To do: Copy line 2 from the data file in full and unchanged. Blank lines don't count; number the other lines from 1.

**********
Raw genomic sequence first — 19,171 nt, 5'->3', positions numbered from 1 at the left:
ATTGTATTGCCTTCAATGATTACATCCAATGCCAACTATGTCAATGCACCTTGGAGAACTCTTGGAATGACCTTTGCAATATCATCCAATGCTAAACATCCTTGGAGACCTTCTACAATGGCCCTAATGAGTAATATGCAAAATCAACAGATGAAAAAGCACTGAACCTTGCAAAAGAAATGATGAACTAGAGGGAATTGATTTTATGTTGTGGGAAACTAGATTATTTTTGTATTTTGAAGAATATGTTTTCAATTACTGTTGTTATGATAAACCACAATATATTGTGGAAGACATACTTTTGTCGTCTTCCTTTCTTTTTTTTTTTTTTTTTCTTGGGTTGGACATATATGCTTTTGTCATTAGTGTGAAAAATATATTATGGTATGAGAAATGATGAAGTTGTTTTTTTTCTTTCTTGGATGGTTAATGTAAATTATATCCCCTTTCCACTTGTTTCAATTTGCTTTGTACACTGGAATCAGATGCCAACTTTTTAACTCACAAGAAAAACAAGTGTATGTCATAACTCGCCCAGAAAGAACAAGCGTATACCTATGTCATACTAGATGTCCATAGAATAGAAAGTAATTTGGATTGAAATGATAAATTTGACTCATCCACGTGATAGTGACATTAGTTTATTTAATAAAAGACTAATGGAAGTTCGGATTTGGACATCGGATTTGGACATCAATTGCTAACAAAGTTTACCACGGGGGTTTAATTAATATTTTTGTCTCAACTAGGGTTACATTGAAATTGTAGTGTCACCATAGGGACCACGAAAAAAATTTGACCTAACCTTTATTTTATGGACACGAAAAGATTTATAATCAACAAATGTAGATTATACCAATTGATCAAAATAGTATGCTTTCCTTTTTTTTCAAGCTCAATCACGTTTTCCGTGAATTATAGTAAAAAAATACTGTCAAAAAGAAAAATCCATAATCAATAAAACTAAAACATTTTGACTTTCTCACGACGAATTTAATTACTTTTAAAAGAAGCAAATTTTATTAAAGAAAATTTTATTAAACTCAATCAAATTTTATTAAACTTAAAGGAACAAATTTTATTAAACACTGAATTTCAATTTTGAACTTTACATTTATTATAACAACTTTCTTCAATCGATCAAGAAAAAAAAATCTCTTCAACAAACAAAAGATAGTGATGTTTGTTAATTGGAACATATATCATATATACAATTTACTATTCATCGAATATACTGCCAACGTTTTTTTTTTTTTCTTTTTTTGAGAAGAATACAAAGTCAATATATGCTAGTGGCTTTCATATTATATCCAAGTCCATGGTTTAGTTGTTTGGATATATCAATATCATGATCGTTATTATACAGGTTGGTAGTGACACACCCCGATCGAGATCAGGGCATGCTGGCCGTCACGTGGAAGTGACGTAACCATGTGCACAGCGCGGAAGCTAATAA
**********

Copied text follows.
ATTGTATTGCCTTCAATGATTACATCCAATGCCAACTATGTCAATGCACCTTGGAGAACTCTTGGAATGACCTTTGCAATATCATCCAATGCTAAACATCCTTGGAGACCTTCTACAATGGCCCTAATGAGTAATATGCAAAATCAACAGATGAAAAAGCACTGAACCTTGCAAAAGAAATGATGAACTAGAGGGAATTGATTTTATGTTGTGGGAAACTAGATTATTTTTGTATTTTGAAGAATATGTTTTCAATTACTGTTGTTATGATAAACCACAATATATTGTGGAAGACATACTTTTGTCGTCTTCCTTTCTTTTTTTTTTTTTTTTTCTTGGGTTGGACATATATGCTTTTGTCATTAGTGTGAAAAATATATTATGGTATGAGAAATGATGAAGTTGTTTTTTTTCTTTCTTGGATGGTTAATGTAAATTATATCCCCTTTCCACTTGTTTCAATTTGCTTTGTACACTGGAATCAGATGCCAACTTTTTAACTCACAAGAAAAACAAGTGTATGTCATAACTCGCCCAGAAAGAACAAGCGTATACCTATGTCATACTAGATGTCCATAGAATAGAAAGTAATTTGGATTGAAATGATAAATTTGACTCATCCACGTGATAGTGACATTAGTTTATTTAATAAAAGACTAATGGAAGTTCGGATTTGGACATCGGATTTGGACATCAATTGCTAACAAAGTTTACCACGGGGGTTTAATTAATATTTTTGTCTCAACTAGGGTTACATTGAAATTGTAGTGTCACCATAGGGACCACGAAAAAAATTTGACCTAACCTTTATTTTATGGACACGAAAAGATTTATAATCAACAAATGTAGATTATACCAATTGATCAAAATAGTATGCTTTCCTTTTTTTTCAAGCTCAATCACGTTTTCCGTGAATTATAGTAAAAAAATACTGTCAAAAAGAAAAATCCATAATCAATAAAACTAAAACATTTTGACTTTCTCACGACGAATTTAATTACTTTTAAAAGAAGCAAATTTTATTAAAGAAAATTTTATTAAACTCAATCAAATTTTATTAAACTTAAAGGAACAAATTTTATTAAACACTGAATTTCAATTTTGAACTTTACATTTATTATAACAACTTTCTTCAATCGATCAAGAAAAAAAAATCTCTTCAACAAACAAAAGATAGTGATGTTTGTTAATTGGAACATATATCATATATACAATTTACTATTCATCGAATATACTGCCAACGTTTTTTTTTTTTTCTTTTTTTGAGAAGAATACAAAGTCAATATATGCTAGTGGCTTTCATATTATATCCAAGTCCATGGTTTAGTTGTTTGGATATATCAATATCATGATCGTTATTATACAGGTTGGTAGTGACACACCCCGATCGAGATCAGGGCATGCTGGCCGTCACGTGGAAGTGACGTAACCATGTGCACAGCGCGGAAGCTAATAA